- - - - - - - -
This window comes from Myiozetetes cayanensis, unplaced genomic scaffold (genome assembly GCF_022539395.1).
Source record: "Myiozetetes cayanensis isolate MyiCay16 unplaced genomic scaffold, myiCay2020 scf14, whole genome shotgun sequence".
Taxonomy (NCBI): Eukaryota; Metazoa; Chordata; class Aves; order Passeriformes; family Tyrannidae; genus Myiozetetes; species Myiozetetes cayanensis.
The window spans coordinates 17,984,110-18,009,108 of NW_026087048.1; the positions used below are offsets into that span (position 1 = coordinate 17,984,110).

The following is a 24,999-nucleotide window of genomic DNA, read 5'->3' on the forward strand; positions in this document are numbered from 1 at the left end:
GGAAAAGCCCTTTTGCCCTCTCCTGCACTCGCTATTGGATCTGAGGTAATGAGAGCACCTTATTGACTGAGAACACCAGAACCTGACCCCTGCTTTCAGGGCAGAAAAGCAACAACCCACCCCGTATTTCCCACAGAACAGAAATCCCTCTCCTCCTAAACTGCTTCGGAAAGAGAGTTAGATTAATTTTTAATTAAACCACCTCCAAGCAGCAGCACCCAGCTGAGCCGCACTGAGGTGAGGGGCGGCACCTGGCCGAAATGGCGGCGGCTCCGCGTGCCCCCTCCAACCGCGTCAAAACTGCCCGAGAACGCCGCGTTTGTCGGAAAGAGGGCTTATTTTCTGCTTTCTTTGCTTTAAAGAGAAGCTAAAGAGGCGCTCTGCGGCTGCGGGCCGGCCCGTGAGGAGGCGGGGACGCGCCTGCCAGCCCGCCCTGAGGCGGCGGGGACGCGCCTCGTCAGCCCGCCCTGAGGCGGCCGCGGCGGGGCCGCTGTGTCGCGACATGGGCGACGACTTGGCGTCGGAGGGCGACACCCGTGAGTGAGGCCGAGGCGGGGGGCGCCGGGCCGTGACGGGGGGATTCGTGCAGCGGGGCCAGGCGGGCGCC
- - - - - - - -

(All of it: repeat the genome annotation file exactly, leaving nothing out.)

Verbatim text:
This window comes from Myiozetetes cayanensis, unplaced genomic scaffold (genome assembly GCF_022539395.1).
Source record: "Myiozetetes cayanensis isolate MyiCay16 unplaced genomic scaffold, myiCay2020 scf14, whole genome shotgun sequence".
Taxonomy (NCBI): Eukaryota; Metazoa; Chordata; class Aves; order Passeriformes; family Tyrannidae; genus Myiozetetes; species Myiozetetes cayanensis.
The window spans coordinates 17,984,110-18,009,108 of NW_026087048.1; the positions used below are offsets into that span (position 1 = coordinate 17,984,110).

The following is a 24,999-nucleotide window of genomic DNA, read 5'->3' on the forward strand; positions in this document are numbered from 1 at the left end:
GGAAAAGCCCTTTTGCCCTCTCCTGCACTCGCTATTGGATCTGAGGTAATGAGAGCACCTTATTGACTGAGAACACCAGAACCTGACCCCTGCTTTCAGGGCAGAAAAGCAACAACCCACCCCGTATTTCCCACAGAACAGAAATCCCTCTCCTCCTAAACTGCTTCGGAAAGAGAGTTAGATTAATTTTTAATTAAACCACCTCCAAGCAGCAGCACCCAGCTGAGCCGCACTGAGGTGAGGGGCGGCACCTGGCCGAAATGGCGGCGGCTCCGCGTGCCCCCTCCAACCGCGTCAAAACTGCCCGAGAACGCCGCGTTTGTCGGAAAGAGGGCTTATTTTCTGCTTTCTTTGCTTTAAAGAGAAGCTAAAGAGGCGCTCTGCGGCTGCGGGCCGGCCCGTGAGGAGGCGGGGACGCGCCTGCCAGCCCGCCCTGAGGCGGCGGGGACGCGCCTCGTCAGCCCGCCCTGAGGCGGCCGCGGCGGGGCCGCTGTGTCGCGACATGGGCGACGACTTGGCGTCGGAGGGCGACACCCGTGAGTGAGGCCGAGGCGGGGGGCGCCGGGCCGTGACGGGGGGATTCGTGCAGCGGGGCCAGGCGGGCGCC